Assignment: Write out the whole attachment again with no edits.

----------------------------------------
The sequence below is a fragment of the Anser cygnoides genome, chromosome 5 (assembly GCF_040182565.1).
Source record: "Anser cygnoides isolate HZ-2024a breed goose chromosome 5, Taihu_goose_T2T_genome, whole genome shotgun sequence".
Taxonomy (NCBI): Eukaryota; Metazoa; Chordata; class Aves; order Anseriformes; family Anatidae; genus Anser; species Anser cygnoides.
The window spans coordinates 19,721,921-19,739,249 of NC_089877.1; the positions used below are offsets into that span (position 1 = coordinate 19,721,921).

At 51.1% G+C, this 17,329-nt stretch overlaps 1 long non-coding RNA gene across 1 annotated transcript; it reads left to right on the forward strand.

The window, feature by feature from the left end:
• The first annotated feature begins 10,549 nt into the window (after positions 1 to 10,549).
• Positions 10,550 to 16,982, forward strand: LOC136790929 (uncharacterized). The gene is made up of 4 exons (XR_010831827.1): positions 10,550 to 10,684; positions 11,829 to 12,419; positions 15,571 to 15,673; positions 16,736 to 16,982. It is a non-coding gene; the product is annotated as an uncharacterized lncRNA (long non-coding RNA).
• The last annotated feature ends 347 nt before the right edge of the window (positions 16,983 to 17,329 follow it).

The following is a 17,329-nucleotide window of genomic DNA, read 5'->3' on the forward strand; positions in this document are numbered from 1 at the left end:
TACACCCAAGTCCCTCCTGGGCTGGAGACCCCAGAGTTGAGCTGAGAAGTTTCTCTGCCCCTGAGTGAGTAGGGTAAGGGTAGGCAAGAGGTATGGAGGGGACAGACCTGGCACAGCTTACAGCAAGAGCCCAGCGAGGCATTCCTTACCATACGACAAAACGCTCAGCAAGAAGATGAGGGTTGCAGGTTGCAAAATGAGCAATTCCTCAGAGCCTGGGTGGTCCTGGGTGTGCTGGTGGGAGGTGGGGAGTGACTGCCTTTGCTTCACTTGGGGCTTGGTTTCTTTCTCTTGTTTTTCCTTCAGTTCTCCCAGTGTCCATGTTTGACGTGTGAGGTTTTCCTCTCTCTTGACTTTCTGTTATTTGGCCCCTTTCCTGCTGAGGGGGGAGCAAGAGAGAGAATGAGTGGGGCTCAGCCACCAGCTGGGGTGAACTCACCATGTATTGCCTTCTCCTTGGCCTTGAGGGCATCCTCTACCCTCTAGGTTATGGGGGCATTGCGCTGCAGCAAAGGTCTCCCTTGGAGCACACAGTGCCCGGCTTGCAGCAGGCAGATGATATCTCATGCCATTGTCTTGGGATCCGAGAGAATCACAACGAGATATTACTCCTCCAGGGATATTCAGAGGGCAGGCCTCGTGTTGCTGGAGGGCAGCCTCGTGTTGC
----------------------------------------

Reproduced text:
The sequence below is a fragment of the Anser cygnoides genome, chromosome 5 (assembly GCF_040182565.1).
Source record: "Anser cygnoides isolate HZ-2024a breed goose chromosome 5, Taihu_goose_T2T_genome, whole genome shotgun sequence".
Taxonomy (NCBI): Eukaryota; Metazoa; Chordata; class Aves; order Anseriformes; family Anatidae; genus Anser; species Anser cygnoides.
The window spans coordinates 19,721,921-19,739,249 of NC_089877.1; the positions used below are offsets into that span (position 1 = coordinate 19,721,921).

At 51.1% G+C, this 17,329-nt stretch overlaps 1 long non-coding RNA gene across 1 annotated transcript; it reads left to right on the forward strand.

The window, feature by feature from the left end:
• The first annotated feature begins 10,549 nt into the window (after positions 1 to 10,549).
• Positions 10,550 to 16,982, forward strand: LOC136790929 (uncharacterized). The gene is made up of 4 exons (XR_010831827.1): positions 10,550 to 10,684; positions 11,829 to 12,419; positions 15,571 to 15,673; positions 16,736 to 16,982. It is a non-coding gene; the product is annotated as an uncharacterized lncRNA (long non-coding RNA).
• The last annotated feature ends 347 nt before the right edge of the window (positions 16,983 to 17,329 follow it).

The following is a 17,329-nucleotide window of genomic DNA, read 5'->3' on the forward strand; positions in this document are numbered from 1 at the left end:
TACACCCAAGTCCCTCCTGGGCTGGAGACCCCAGAGTTGAGCTGAGAAGTTTCTCTGCCCCTGAGTGAGTAGGGTAAGGGTAGGCAAGAGGTATGGAGGGGACAGACCTGGCACAGCTTACAGCAAGAGCCCAGCGAGGCATTCCTTACCATACGACAAAACGCTCAGCAAGAAGATGAGGGTTGCAGGTTGCAAAATGAGCAATTCCTCAGAGCCTGGGTGGTCCTGGGTGTGCTGGTGGGAGGTGGGGAGTGACTGCCTTTGCTTCACTTGGGGCTTGGTTTCTTTCTCTTGTTTTTCCTTCAGTTCTCCCAGTGTCCATGTTTGACGTGTGAGGTTTTCCTCTCTCTTGACTTTCTGTTATTTGGCCCCTTTCCTGCTGAGGGGGGAGCAAGAGAGAGAATGAGTGGGGCTCAGCCACCAGCTGGGGTGAACTCACCATGTATTGCCTTCTCCTTGGCCTTGAGGGCATCCTCTACCCTCTAGGTTATGGGGGCATTGCGCTGCAGCAAAGGTCTCCCTTGGAGCACACAGTGCCCGGCTTGCAGCAGGCAGATGATATCTCATGCCATTGTCTTGGGATCCGAGAGAATCACAACGAGATATTACTCCTCCAGGGATATTCAGAGGGCAGGCCTCGTGTTGCTGGAGGGCAGCCTCGTGTTGC